Column: Is D’Antoni the right head coach for LA?

Ron Rokhy

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Newly acquired Lakers’ head coach Mike D’Antoni is known for his offensive specialist days in Phoenix and New York. Is he right for the Lakers? Photo courtesy MCT

Ron says:

The Lakers’ stunning announcement — which had them choose Mike D’Antoni over Phil Jackson as their new head coach after last week’s firing of Mike Brown — is a good move and a step in the right direction for the star-studded franchise.

Not only were Jackson’s rumored demands of owning part of the team, controlling personnel choices and leeway for road-game travel absolutely ridiculous, D’Antoni’s style of offense will fit the Lakers better because he’s accustomed to working with Steve Nash, as he coached him for years on the Phoenix Suns.

D’Antoni’s offensive philosophy, which holds the run ‘n’ gun style of play dear and preaches the best defense is more offense has been criticized over the years for producing high scoring games that don’t result in playoff victories. However, what some people forget is that defense is largely left up to the players, and D’Antoni has never had a star-studded defensive cast as he does now.

Everyone knows Nash is a poor defender, and on Phoenix and New York, D’Antoni also had to contend with other defensive liabilities: Amar’e Stoudemire and David Lee are known as two of the worst starting power forwards on the defensive end of the floor; Carmelo Anthony, who’d much rather score than lockdown his opponent and Al Harrington, who simply has never shown an interest in playing defense at any point in his career.

Sure, he may have had some defensive monsters like Raja Bell and Shawn Marion over the years, but that doesn’t compare to having the best defensive big man of the modern era in Dwight Howard, and two heavily-decorated perimeter defenders in Metta World Peace and Kobe Bryant.

The Lakers’ defense will take care of itself. The veteran players understand the importance of defense when it comes to winning rings. But more importantly, D’Antoni’s offensive schemes will launch the Lakers’ offense to new heights.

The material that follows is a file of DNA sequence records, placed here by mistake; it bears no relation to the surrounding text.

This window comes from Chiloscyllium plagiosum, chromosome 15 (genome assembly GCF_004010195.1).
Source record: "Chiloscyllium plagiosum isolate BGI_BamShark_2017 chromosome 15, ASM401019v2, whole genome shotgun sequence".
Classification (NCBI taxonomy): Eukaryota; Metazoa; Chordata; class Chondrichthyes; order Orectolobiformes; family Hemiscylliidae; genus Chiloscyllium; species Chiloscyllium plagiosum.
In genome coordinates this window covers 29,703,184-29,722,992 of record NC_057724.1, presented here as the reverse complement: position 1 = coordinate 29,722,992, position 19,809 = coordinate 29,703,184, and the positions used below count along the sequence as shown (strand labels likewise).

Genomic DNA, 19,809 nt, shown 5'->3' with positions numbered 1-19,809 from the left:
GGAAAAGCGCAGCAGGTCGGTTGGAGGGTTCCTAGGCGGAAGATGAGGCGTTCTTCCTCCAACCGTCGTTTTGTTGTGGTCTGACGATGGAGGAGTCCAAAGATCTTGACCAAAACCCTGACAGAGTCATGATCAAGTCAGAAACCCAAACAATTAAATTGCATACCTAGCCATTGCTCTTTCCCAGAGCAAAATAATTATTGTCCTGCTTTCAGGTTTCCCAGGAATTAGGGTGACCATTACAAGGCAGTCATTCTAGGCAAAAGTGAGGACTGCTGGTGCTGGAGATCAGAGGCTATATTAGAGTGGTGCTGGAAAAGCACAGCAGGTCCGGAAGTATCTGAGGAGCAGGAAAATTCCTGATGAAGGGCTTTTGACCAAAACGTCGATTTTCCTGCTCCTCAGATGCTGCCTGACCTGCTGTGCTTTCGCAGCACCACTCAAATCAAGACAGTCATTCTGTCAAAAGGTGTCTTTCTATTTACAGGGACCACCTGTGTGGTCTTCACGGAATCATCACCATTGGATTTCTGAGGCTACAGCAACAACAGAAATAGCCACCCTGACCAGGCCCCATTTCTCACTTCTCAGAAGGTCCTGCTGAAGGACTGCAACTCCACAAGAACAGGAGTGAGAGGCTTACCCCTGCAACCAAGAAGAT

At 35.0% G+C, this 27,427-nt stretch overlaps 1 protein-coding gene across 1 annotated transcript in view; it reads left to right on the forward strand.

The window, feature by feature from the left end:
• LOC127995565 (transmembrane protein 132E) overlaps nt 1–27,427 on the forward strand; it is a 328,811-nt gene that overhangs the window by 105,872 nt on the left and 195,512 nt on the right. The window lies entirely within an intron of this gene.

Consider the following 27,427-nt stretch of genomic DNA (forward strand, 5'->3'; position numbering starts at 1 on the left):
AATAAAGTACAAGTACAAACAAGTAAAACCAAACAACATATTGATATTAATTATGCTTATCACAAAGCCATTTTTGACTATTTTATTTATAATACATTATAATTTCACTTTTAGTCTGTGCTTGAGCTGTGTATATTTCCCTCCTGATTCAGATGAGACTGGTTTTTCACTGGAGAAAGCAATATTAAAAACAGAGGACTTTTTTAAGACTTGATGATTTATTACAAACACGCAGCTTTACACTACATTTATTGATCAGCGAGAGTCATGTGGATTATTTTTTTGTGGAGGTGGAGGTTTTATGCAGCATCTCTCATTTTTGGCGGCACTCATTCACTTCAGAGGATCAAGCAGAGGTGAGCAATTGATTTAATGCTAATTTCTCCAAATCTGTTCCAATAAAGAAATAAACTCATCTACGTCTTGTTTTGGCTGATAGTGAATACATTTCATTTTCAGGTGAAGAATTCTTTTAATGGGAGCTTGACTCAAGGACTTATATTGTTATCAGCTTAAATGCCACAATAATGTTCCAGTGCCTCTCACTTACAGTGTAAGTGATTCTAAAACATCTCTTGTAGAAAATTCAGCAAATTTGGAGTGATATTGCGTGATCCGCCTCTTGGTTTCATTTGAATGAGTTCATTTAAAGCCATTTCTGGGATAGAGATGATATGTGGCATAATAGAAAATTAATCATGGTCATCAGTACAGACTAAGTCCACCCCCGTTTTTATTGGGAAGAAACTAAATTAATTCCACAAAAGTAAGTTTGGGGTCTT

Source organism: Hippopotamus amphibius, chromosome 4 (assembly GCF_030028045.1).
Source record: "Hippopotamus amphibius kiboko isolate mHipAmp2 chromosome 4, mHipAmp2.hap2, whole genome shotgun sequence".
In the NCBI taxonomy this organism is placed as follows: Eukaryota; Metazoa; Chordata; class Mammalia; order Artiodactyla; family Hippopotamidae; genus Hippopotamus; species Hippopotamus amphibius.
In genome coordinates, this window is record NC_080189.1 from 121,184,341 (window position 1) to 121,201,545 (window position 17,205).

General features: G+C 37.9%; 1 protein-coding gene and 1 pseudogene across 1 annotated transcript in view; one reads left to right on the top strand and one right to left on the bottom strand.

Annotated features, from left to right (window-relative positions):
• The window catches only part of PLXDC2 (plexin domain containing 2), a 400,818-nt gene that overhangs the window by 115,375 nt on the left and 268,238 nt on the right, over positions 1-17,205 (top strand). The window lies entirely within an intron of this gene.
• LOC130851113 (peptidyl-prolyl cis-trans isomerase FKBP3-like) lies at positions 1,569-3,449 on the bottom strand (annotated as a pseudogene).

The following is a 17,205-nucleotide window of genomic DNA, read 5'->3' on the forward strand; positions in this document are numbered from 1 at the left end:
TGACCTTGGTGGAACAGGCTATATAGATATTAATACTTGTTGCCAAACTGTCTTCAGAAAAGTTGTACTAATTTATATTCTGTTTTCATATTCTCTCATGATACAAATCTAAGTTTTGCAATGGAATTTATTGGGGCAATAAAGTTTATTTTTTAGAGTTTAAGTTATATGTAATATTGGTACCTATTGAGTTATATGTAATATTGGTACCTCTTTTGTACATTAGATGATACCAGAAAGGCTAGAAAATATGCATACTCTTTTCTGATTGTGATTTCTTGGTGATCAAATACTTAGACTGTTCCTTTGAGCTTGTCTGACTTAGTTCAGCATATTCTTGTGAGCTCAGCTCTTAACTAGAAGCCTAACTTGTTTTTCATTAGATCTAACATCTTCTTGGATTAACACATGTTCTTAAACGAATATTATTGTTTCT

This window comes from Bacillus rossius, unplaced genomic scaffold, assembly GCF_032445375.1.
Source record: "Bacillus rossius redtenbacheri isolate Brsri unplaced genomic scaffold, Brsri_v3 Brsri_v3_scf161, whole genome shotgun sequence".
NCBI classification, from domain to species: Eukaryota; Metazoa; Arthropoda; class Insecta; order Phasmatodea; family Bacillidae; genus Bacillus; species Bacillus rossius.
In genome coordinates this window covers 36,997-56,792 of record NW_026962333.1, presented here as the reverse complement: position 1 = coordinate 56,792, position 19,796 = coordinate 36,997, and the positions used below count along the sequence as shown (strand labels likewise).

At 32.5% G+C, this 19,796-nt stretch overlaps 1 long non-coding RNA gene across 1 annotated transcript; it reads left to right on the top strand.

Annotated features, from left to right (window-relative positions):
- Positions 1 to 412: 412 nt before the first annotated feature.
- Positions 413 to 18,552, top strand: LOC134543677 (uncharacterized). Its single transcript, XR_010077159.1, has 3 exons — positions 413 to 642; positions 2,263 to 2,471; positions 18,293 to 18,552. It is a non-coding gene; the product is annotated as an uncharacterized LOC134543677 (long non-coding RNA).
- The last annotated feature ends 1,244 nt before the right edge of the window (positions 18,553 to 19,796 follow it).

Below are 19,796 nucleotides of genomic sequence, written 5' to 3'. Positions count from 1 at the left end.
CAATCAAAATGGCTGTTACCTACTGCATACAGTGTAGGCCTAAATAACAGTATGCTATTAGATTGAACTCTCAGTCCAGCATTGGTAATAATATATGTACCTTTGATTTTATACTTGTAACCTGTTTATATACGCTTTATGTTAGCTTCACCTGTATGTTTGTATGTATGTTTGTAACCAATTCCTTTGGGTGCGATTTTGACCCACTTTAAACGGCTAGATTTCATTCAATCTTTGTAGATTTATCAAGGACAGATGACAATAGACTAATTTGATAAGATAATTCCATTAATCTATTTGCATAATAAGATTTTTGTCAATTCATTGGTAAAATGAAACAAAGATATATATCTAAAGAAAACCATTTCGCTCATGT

The ultra fast-paced style of offense D’Antoni brings to the Lakers will be amplified by the fact that Nash has legitimate superstars in Bryant, Gasol and Howard to dish the rock to. From 2004 to 2007, when D’Antoni coached the Suns, they averaged 109.8 points per game, never dipped below the second-best offensive ranking in the league and made the Western Conference Finals twice while completely ignoring the defense.

Though D’Antoni isn’t in the same league as Jackson when it comes to winning championships, his experience with Nash and his offensive prowess make him a huge upgrade over Mike Brown as his players will make up for his lacking defensive schemes.

 

Casey says:

When Mike D’Antoni was hired as the Lakers new coach, he said he was surprised.

So was the rest of Laker Nation.  Ever since Mike Brown got fired, the obvious first choice,  the one the Lakers shouldn’t have passed up on, was Phil Jackson.

In Jackson’s career, he has won 11 titles, five of them with Los Angeles, and the Lakers know he breeds champions.  He gives them a balanced attack on both the offensive and defensive sides of the ball, something that D’Antoni has yet to do with any team.

In D’Antoni’s career, he holds no titles and five playoff appearances.  His teams are consistently ranked among the worst in the NBA in defense, and as it has shown time and time again, a one-sided team can’t win a championship.

His up-tempo style of offense worked for the Suns, but the Lakers lack of shooters and speed can’t do the same. Their climbing ages don’t help much either.  A sprinting offense, on Bryant’s bad knees and Howard’s hurt back, won’t work — his offense is based on rosters that have speed and quickness, something that the Lakers just don’t have.

D’Antoni teams are famous for caring more about scoring points than guarding anyone, and while that may fill the seats and make games exciting, it doesn’t necessarily translate to wins.  However, D’Antoni now teams up with Dwight Howard, a three-time Defensive Player of the Year. It remains to be seen whether Howard will help a lackadaisical D’Antoni defense, and may make Howard’s decision on resigning easier or harder.

Claiming “he is the coach for this roster,” the Lakers took a big risk that may not pay off as they hope.  D’Antoni once had Amar’e Stoudemire, Steve Nash, Joe Johnson and Shawn Marion all on Phoenix when they were in their primes and was never able to take them all the way.

This may just be another bad Jim Buss move, one done out of panic because Jackson demanded too much. Firing Brown excited the Lakers’ fanbase who are tired with their early losing ways and the unproved Princeton offense, but Buss messed up by not doing everything he could to hire who the fans wanted: the Zen Master.